In the second type of credit default swap the buyer of insurance does not own the underlying security; instead, the seller and buyer pretend that he does.  These so-called synthetic or naked credit default swaps are pure gambling.  In the 19th century many American cities had what were known as bucket shops.  A bucket shop had a New York Stock Exchange ticker and would post quotations as they came in.  Rather than buy the stock, the customer bet on the tape—e.g., 20 shares of sugar at $100.  The shop took a commission: If the stock went to $105, the shop paid; if it went down, the customer lost.  Customers could also short a stock.  Edwin Lefèvre’s 1923 classic Reminiscences of a Stock Operator vividly describes the turn-of-the century bucket shop.  The shops were partially blamed for the Panic of 1907, and the states outlawed them shortly after that.  Of course the New York Stock Exchange, where customers bought the underlying assets, continued to be legal.

The “synthetic” credit default swap is a revival, 100 years later, of the bucket shop.  Could anyone defend the return of gambling shops?  Well, yes, President Obama’s principal economic advisor Larry Summers could.  In July 1998, as deputy treasury secretary, he explained to Congress that the derivative market “in just a few short years” had become “highly lucrative” and a “magnet for derivative business from around the world.”  The market, Summers continued, is developed “on the basis of complex and fragile legal and legislative understandings.”  It was true, he added, that “questions have been raised as to whether the derivatives market could exacerbate a large, sudden market decline.”  Summers didn’t think so, noting that the derivatives supported “higher investment and growth in living standards in the United States and around the world.”  Moreover, there was no reason for concern, since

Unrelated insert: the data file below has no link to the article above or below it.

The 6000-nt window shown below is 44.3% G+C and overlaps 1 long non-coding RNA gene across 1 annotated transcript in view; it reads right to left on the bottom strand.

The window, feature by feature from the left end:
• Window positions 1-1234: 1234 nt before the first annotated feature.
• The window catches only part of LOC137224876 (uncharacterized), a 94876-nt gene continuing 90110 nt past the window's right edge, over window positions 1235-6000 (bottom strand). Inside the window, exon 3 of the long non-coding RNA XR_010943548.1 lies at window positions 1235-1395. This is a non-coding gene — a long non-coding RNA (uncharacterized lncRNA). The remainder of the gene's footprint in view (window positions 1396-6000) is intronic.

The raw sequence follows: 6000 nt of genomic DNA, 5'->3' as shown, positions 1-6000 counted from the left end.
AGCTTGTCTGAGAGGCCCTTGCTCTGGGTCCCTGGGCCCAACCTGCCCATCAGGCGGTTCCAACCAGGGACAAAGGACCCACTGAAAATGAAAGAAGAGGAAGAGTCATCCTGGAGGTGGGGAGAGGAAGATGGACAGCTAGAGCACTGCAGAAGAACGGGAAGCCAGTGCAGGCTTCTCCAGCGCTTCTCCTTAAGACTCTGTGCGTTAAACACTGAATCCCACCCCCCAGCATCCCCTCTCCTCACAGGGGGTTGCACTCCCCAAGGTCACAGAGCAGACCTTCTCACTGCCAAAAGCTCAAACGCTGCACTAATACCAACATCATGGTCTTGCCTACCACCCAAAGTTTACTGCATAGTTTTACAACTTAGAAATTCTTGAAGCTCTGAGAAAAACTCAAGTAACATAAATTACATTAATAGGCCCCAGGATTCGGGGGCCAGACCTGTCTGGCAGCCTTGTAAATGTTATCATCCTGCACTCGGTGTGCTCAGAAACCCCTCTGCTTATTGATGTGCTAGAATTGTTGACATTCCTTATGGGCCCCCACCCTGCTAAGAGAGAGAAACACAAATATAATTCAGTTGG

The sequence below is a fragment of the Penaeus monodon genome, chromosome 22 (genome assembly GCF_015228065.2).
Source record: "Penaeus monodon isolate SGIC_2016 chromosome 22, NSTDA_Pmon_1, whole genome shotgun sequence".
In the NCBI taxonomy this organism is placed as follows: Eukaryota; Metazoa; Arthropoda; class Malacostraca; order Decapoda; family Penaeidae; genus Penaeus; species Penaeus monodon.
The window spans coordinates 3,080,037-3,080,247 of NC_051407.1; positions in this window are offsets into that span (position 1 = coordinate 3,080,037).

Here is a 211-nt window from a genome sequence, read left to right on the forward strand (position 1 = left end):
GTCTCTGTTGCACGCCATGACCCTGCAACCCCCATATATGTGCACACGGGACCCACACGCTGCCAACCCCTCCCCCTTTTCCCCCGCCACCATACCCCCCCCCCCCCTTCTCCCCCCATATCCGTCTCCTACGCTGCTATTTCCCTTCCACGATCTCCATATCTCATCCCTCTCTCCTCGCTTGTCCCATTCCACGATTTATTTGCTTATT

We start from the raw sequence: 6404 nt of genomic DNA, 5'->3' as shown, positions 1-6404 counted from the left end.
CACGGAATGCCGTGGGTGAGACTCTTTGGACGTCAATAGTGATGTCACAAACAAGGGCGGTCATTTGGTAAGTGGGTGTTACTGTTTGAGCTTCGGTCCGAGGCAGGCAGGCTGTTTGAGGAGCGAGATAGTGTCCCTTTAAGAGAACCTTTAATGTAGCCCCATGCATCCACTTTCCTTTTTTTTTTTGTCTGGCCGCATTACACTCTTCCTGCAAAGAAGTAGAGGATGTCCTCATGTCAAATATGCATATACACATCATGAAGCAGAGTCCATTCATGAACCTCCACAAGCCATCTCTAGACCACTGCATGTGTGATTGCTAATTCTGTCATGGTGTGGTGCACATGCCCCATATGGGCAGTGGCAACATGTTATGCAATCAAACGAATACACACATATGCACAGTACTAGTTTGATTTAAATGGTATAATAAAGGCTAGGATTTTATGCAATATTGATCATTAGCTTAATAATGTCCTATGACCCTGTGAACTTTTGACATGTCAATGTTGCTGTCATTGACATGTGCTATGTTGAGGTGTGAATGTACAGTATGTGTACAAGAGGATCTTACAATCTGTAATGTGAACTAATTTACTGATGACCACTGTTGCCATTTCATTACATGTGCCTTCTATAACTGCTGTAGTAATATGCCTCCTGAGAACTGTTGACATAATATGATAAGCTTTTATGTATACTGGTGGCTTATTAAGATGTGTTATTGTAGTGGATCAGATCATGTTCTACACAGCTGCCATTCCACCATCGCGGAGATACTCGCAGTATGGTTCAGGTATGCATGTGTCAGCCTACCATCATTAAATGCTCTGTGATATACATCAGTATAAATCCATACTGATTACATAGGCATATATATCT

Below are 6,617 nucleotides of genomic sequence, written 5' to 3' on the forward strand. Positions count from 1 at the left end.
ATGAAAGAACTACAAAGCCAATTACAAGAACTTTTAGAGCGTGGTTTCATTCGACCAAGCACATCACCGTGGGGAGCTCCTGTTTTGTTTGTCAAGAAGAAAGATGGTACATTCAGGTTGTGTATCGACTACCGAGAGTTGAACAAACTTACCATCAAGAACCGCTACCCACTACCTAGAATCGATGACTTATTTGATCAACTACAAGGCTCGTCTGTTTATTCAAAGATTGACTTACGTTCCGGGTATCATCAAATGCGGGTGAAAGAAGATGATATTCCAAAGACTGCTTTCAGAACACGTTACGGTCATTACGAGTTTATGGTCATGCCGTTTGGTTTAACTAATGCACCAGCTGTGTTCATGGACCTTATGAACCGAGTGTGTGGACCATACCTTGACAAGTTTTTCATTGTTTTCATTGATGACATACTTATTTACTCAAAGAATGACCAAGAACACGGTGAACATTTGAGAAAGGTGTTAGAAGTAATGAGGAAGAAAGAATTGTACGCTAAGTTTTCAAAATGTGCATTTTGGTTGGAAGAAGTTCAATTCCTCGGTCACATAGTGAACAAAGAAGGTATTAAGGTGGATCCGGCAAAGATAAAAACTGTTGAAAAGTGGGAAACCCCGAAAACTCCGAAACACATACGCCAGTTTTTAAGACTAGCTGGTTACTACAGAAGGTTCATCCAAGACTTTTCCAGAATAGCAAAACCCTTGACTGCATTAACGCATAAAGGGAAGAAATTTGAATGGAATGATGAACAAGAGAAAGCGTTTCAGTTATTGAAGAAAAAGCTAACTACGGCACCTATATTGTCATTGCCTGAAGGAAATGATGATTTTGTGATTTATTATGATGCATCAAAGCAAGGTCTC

the parties to these kinds of contract are largely sophisticated financial institutions that would appear to be eminently capable of protecting themselves from fraud and counterparty insolvencies and most of which are already subject to basic safety and soundness regulation under existing banking and securities laws.

Summers explained that the market was based on an “implicit consensus that the OTC derivatives market should be allowed to grow and evolve without deciding” the legal issues—i.e., whether derivatives violated laws prohibiting bucket shops, gambling, and trading in unregistered securities, not to mention doing so outside the regulated options exchange.  “At the heart of that consensus has been a recognition that ‘swap’ transactions should not be regulated . . . whether or not a plausible legal argument could be made” that the contracts are “illegal and unenforceable.”

The huge derivatives market, according to Summers, was based not on law but on “understandings” and an “implied consensus.”  Summers never explained how the exotic devices would be of any help to the real economy or why the market needed secrecy to operate.  When the market broke, the secrecy turned out to be malignant.